The Last of Us (PS3) Review
- A Benchmark for mature storytelling in games
- One of the best looking games ever made
- Super scripting complimented by top level voice work
- The Joel-Ellie relationship is so organic
- Lengthy campaign that just leaves you wrung out by the end
Not so much?
- Combat can occasionally frustrate
- AI Ellie can sometimes be a little jarring
The Last of Us might, on first blush, look like a reskinned Uncharted title. Maybe Naughty Dog just reworked the game a little and dropped the mood lighting a few bars. Or maybe, just maybe, Naughty Dog have broken free of the Uncharted shadow and produced one of this generation most cinematic and mature games. [...]
The Last of Us might, on first blush, look like a reskinned Uncharted title. Maybe Naughty Dog just reworked the game a little and dropped the mood lighting a few bars. Or maybe, just maybe, Naughty Dog have broken free of the Uncharted shadow and produced one of this generation most cinematic and mature games.
In The Last of Us you play likeable but stoic Texan Joel. Unlike the more dynamic, almost superhero-esque, character of of Nathan Drake, Joel is more your everyman type of guy. He’s resourceful, sure. He’s a pretty beefy guy and has his wits about him too but those things aside he’s just an average fella trying to make his way in the world when the pandemic hits.
20 years after that fateful night Joel is trying his best to make ends meet in Boston. Running weapons and supplies with his partner Tess he’s just about managing to keep his head above water. That is until he’s tasked with delivering a young 14 year old girl called Ellie to someone on the other side of town.
From here on out you experience the world through Ellie. Sure, you PLAY as Joel, but your exploration and introduction to the shattered world around you is done purely through the eyes of young Ellie. You see Ellie was born into this world. Into a world after the deadly fungus had spread. Her entire world before this day had consisted of the city areas she could manage to get around without getting torn apart by infected, savaged by marauders or shot by the army. As you proceed on an unprecedented road trip across the US your wonder and questions about the rich detailed and chilling world are also Ellie’s.
The Last of Us looks gorgeous. Seriously you’ve not seen a game look this good before. Sitting and watching the trailers for upcoming next generation titles at this years E3 there’s very little in it. The fidelity and depth to the world that Naughty Dog have crafted for The Last of Us is simply stunning. From the trademark cinematics to the eye wateringly smooth animation the game looks incredible both stationary and moving. Wonderful lighting, creepy as hell enemies and diverse areas to explore. The real star of the show goes to the world in general though. It’s hard to explain but the world doesn’t feel like a game world. It has a real lived in quality. The evidence of a horrific history is strewn around the landscape.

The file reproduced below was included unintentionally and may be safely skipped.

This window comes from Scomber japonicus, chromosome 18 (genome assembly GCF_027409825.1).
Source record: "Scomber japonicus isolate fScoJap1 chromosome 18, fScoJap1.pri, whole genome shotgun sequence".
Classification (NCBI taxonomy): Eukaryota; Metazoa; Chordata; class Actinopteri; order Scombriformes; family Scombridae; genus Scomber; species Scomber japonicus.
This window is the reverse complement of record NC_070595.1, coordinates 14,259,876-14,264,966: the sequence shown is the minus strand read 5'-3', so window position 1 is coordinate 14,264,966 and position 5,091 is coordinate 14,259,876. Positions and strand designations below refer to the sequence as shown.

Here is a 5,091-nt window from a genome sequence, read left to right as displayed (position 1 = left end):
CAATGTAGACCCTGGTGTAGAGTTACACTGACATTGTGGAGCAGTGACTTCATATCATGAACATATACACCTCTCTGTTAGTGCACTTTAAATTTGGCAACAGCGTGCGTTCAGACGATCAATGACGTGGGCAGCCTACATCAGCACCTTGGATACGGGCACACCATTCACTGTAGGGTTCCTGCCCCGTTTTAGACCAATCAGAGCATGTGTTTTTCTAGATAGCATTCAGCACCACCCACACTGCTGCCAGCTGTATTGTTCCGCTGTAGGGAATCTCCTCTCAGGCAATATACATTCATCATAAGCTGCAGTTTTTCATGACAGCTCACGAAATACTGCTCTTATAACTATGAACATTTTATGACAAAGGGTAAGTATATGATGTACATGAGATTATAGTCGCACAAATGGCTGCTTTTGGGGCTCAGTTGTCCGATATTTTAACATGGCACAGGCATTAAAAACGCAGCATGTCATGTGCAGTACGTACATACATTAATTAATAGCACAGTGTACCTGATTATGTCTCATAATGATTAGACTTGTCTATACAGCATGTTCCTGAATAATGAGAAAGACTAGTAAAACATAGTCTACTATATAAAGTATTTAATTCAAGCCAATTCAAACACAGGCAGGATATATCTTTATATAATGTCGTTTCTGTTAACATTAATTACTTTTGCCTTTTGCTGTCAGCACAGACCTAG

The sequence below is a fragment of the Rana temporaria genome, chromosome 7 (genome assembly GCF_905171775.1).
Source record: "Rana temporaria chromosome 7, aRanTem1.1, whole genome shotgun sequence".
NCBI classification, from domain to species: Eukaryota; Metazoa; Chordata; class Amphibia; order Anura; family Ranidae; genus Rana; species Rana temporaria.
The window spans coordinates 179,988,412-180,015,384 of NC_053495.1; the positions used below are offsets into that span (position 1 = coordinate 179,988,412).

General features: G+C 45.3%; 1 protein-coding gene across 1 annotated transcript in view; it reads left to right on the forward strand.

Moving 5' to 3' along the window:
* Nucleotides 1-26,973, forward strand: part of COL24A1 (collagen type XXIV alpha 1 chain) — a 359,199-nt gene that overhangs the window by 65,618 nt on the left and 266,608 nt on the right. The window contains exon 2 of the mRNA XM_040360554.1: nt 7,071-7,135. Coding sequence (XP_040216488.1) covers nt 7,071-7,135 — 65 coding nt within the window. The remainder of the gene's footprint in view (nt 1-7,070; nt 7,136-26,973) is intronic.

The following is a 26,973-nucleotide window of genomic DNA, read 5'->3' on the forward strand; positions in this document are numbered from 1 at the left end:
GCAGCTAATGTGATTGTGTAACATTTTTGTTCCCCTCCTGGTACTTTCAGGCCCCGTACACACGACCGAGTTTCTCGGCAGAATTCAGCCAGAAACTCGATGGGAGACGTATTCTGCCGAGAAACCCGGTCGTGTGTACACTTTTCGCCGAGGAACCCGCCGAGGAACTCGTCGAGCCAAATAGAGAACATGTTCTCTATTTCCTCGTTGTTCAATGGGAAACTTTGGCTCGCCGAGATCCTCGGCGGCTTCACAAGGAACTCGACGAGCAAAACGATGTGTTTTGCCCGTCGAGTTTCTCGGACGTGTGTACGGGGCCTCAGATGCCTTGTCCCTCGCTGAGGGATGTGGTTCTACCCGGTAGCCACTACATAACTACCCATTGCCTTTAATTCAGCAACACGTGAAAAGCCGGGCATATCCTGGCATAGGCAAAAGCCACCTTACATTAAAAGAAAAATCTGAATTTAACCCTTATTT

Musical score is on par with previous Naughty Dog titles which offers a sweeping soundscape that brings the game together. The voice acting exceeds the incredibly high standards set out by the Uncharted series with superb performances from Troy Baker as Joel and Ashley Johnsson as Ellie cementing the already superbly written dialogue.
The relationship that grows between Joel and Ellie could have been handled with ham-fisted hollywood ploys. Easy story beats and plot direction could have been gained by heading straight towards a paternal relationship for the two characters. What develops though is organic, believable and just incredibly well written.
Playing the game is almost as wonderful an experience as enjoying the story unfold. The game does borrow from the Uncharted series – heck it’s the same engine after all. The third person movement and gunplay all play out in a similar way to the previous PS3 games from Naughty Dog. The similarities pretty much finish there – apart from the partner actions like opening doors together or boosting someone up to a higher ledge.